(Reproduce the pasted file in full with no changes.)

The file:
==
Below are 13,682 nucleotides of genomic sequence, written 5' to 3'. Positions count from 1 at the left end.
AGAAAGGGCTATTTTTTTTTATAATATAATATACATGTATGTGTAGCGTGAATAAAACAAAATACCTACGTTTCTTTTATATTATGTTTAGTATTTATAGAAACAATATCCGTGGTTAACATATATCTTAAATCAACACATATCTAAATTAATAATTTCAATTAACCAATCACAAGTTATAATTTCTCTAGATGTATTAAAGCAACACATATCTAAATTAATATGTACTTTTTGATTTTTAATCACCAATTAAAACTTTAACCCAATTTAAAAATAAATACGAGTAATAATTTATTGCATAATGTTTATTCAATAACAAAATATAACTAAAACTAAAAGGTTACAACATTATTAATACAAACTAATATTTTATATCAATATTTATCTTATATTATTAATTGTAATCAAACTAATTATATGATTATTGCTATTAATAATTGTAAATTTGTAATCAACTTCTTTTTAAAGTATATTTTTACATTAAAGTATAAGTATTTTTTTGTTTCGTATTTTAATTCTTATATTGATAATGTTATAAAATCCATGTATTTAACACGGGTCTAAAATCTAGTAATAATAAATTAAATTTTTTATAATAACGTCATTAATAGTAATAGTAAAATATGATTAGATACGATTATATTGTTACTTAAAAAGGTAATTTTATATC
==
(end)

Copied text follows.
Below are 13,682 nucleotides of genomic sequence, written 5' to 3'. Positions count from 1 at the left end.
AGAAAGGGCTATTTTTTTTTATAATATAATATACATGTATGTGTAGCGTGAATAAAACAAAATACCTACGTTTCTTTTATATTATGTTTAGTATTTATAGAAACAATATCCGTGGTTAACATATATCTTAAATCAACACATATCTAAATTAATAATTTCAATTAACCAATCACAAGTTATAATTTCTCTAGATGTATTAAAGCAACACATATCTAAATTAATATGTACTTTTTGATTTTTAATCACCAATTAAAACTTTAACCCAATTTAAAAATAAATACGAGTAATAATTTATTGCATAATGTTTATTCAATAACAAAATATAACTAAAACTAAAAGGTTACAACATTATTAATACAAACTAATATTTTATATCAATATTTATCTTATATTATTAATTGTAATCAAACTAATTATATGATTATTGCTATTAATAATTGTAAATTTGTAATCAACTTCTTTTTAAAGTATATTTTTACATTAAAGTATAAGTATTTTTTTGTTTCGTATTTTAATTCTTATATTGATAATGTTATAAAATCCATGTATTTAACACGGGTCTAAAATCTAGTAATAATAAATTAAATTTTTTATAATAACGTCATTAATAGTAATAGTAAAATATGATTAGATACGATTATATTGTTACTTAAAAAGGTAATTTTATATC